No man wants to fail. Because we value competence and skill, failure hits us at the core of our being. It stabs our pride. To put it bluntly, failing sucks. But there’s a fate that worse than failing to succeed: failing to try. When we get too focused on our fear of failing, that’s exactly where we end up, refusing to even try.
Fearing failure is natural. All of us have a self-preservation instinct, both physically and socially. We never want to look bad in front of others. Social media is a great example of that. People work very hard to make sure that the image that they present to others is one that looks good. They may be willing to poke fun at themselves or post a picture that shows them doing something silly, but almost no one will post about their failures. They’ll talk about their dreams, plans, and attempts to level up, and they’ll certainly talk about their successes. But you’ll rarely see a social media post that says “I just poured all the energy and knowledge and skill I had into this project and it was an abject failure. It sucked. Nobody liked it.”
Instead, we try to hide our failures. We deflect. We change the subject. We go into hiding. We put a false smile on our face. Something. Anything to avoid acknowledging to others that we failed. What’s more, we often try to avoid acknowledging it to ourselves. But I want us to think about failure differently, seeing it as a good thing in two ways: (1) the effort and the journey carried an intrinsic reward for us, and (2) it was merely a step on the road to success.
The Reward of Failure
“The reward of failure”. That sounds really weird, like some positive-thinking bullshit that people tell themselves when they lose. Except that there is a positive aspect to failing: it means that you had the courage to get off the sidelines and get in the game. It means that, on some level, you conquered your fear and you tried. You poured yourself into something. You put yourself out there. You risked. You entered the arena. That, my friends, is living.
Our world is full of men who won’t risk. They simply are not willing to be seen as foolish or lacking by anyone. So, instead of going after that thing that they’d like to try, they sit on the sidelines, often making fun of those who are trying. They’re like the “cool kids” at the middle-school dance. They lean up against the wall or sit over on the side, looking all uninterested and chill, laughing at all those dorks out on the dance floor. The fact: they’re scared. They’re scared to go out there and risk being laughed at. They wish they were free to go out there and have some fun. They wish they were free to not give a damn what other people thought about them. But they’re not. They’re enslaved by their fear of embarrassment.
“If 100% success and zero casualties are your goal, you’re going to conduct very few operations.” – Chris Kyle, American Sniper
To attempt anything worthwhile is to risk failure. Certainly, some projects involve more risk than others, and there’s nothing noble about taking risks that are not justified by the potential reward and the likelihood of obtaining that reward. But those are extreme cases, outliers that don’t really apply to most of us. I’m talking about the willingness to start that business you’ve always wanted to start. I’m talking about asking that girl out, about writing that book, about starting that podcast, about creating that YouTube channel, about starting that men’s group, about organizing that charity, about mentoring those kids, about initiating that conversation, and about the thousand other things that you really want to do but have been afraid to try.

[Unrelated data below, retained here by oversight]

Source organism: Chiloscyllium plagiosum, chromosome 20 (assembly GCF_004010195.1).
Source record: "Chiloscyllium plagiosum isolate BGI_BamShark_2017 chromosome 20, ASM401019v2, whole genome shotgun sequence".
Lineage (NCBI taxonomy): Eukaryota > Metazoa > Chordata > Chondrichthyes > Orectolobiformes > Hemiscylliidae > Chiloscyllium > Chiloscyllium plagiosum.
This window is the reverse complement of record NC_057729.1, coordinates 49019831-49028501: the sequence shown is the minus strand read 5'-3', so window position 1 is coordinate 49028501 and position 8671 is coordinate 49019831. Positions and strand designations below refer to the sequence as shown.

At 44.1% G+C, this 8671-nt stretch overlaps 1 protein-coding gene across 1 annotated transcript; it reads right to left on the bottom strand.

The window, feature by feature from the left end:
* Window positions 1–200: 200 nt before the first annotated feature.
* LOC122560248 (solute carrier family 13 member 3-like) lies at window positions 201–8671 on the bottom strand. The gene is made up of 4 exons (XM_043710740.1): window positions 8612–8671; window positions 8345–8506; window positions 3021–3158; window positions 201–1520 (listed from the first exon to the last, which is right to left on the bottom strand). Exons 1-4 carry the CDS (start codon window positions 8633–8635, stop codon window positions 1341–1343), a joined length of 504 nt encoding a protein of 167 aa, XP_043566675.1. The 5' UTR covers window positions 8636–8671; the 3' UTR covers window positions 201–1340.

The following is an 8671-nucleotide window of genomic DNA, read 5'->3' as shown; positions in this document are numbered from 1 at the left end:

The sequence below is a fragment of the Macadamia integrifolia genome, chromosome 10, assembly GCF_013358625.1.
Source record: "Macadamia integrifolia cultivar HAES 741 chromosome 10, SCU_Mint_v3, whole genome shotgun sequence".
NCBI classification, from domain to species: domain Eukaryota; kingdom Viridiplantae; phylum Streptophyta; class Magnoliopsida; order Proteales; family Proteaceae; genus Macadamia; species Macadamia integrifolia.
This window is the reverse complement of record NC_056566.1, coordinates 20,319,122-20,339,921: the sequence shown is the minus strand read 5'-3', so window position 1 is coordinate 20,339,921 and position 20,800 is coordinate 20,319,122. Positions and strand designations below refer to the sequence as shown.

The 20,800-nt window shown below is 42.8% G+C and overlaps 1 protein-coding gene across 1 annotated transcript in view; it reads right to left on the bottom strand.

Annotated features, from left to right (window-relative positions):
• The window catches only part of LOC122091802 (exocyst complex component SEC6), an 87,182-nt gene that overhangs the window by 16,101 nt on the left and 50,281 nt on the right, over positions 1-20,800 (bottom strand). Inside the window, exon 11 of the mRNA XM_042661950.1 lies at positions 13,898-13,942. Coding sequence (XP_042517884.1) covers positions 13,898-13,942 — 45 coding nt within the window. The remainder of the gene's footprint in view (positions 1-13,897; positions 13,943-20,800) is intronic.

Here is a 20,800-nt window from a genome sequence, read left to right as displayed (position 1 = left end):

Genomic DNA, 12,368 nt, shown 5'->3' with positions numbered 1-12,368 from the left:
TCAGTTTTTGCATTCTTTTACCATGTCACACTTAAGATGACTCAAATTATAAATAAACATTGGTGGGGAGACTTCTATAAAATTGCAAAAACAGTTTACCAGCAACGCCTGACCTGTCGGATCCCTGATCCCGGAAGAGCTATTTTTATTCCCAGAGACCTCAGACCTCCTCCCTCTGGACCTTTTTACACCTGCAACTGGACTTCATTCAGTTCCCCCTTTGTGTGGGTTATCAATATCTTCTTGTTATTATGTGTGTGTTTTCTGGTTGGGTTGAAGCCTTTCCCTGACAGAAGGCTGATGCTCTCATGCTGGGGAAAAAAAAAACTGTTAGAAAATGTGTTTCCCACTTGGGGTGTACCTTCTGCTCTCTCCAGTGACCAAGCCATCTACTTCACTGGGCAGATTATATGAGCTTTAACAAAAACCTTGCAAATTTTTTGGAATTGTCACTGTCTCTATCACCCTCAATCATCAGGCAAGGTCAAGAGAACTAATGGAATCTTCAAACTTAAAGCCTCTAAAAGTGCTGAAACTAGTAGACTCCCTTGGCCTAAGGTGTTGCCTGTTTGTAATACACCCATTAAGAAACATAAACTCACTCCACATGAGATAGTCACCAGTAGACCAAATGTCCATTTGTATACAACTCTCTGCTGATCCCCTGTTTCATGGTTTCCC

If you’re going to insist that your project be a guaranteed success with little to no chance of failure before you’re willing to start it, I have news for you: you will never do anything worthwhile.
So, if you’ve gone hard after something and failed, be proud of yourself. You’ve shown that you’re more of a man than those dudes who aren’t willing to try. You’ve risked. Yeah, you may have lost this time, but you’ll be back. But you have the reward of the journey. You’ve learned lessons. Now you’re ready to adapt or to try a new route. You’d never have been where you are now if you hadn’t tried and failed. Failure is never the goal, but it sure gets you to places from which you can succeed.
“I have not failed. I’ve just found 10,000 ways that won’t work.” – Thomas Edison, on inventing the light bulb.
“There are no secrets to success. It is the result of preparation, hard work, and learning from failure.” – Colin Powell
Those who are most successful see failure as a necessary part of the journey. They don’t enjoy it, but they know that success is not likely without it. To them, like Edison, failure is progress. It means they’re one step closer to success, because they now know what doesn’t work. They’ll learn from it, make the necessary adjustments, and keep moving forward. They may change their path. The may alter their vision. But they won’t quit. They won’t worry about the critics. They certainly won’t worry about the haters.
They’ll keep chasing that thing that’s in their hearts. And that, gentlemen, is living. Such men will look back at their lives knowing that they went after what was in their hearts. They didn’t bow to the fear of failure. They didn’t let pressure from others shape their course. They shot their shot. They didn’t just exist, they lived. As Teddy Roosevelt admonished, they made sure that their place would “never be with those cold and timid souls who know neither victory nor defeat”. And the satisfaction they feel in their souls will far exceed any embarrassment they encounter along the way. That’s the man’s life. Pursue it. Godspeed.
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